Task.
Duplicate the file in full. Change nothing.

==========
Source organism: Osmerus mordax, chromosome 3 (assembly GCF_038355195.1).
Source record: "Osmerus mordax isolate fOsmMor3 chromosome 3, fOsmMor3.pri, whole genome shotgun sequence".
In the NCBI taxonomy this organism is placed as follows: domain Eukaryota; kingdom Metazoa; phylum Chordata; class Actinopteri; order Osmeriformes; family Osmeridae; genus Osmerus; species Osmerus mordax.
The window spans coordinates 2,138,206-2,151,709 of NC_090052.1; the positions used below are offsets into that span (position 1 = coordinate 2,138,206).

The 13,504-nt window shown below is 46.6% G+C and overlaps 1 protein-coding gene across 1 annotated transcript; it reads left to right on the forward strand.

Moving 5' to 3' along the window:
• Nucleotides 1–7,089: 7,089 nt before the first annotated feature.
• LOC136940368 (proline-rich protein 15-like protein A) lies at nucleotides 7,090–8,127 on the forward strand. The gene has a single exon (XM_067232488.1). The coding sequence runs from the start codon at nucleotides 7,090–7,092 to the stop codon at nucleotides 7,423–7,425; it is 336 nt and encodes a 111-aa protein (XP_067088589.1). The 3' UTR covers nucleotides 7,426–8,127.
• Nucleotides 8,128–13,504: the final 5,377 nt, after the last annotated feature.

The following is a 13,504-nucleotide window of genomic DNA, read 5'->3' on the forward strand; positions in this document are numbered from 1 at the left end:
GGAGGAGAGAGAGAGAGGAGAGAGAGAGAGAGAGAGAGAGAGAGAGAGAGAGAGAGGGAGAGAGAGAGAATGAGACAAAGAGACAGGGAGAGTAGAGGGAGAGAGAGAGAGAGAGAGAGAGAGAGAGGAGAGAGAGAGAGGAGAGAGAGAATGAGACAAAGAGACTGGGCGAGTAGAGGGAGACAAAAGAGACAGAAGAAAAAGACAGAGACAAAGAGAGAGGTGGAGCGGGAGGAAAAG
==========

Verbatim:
Source organism: Osmerus mordax, chromosome 3 (assembly GCF_038355195.1).
Source record: "Osmerus mordax isolate fOsmMor3 chromosome 3, fOsmMor3.pri, whole genome shotgun sequence".
In the NCBI taxonomy this organism is placed as follows: domain Eukaryota; kingdom Metazoa; phylum Chordata; class Actinopteri; order Osmeriformes; family Osmeridae; genus Osmerus; species Osmerus mordax.
The window spans coordinates 2,138,206-2,151,709 of NC_090052.1; the positions used below are offsets into that span (position 1 = coordinate 2,138,206).

The 13,504-nt window shown below is 46.6% G+C and overlaps 1 protein-coding gene across 1 annotated transcript; it reads left to right on the forward strand.

Moving 5' to 3' along the window:
• Nucleotides 1–7,089: 7,089 nt before the first annotated feature.
• LOC136940368 (proline-rich protein 15-like protein A) lies at nucleotides 7,090–8,127 on the forward strand. The gene has a single exon (XM_067232488.1). The coding sequence runs from the start codon at nucleotides 7,090–7,092 to the stop codon at nucleotides 7,423–7,425; it is 336 nt and encodes a 111-aa protein (XP_067088589.1). The 3' UTR covers nucleotides 7,426–8,127.
• Nucleotides 8,128–13,504: the final 5,377 nt, after the last annotated feature.

The following is a 13,504-nucleotide window of genomic DNA, read 5'->3' on the forward strand; positions in this document are numbered from 1 at the left end:
GGAGGAGAGAGAGAGAGGAGAGAGAGAGAGAGAGAGAGAGAGAGAGAGAGAGAGAGGGAGAGAGAGAGAATGAGACAAAGAGACAGGGAGAGTAGAGGGAGAGAGAGAGAGAGAGAGAGAGAGAGAGGAGAGAGAGAGAGGAGAGAGAGAATGAGACAAAGAGACTGGGCGAGTAGAGGGAGACAAAAGAGACAGAAGAAAAAGACAGAGACAAAGAGAGAGGTGGAGCGGGAGGAAAAG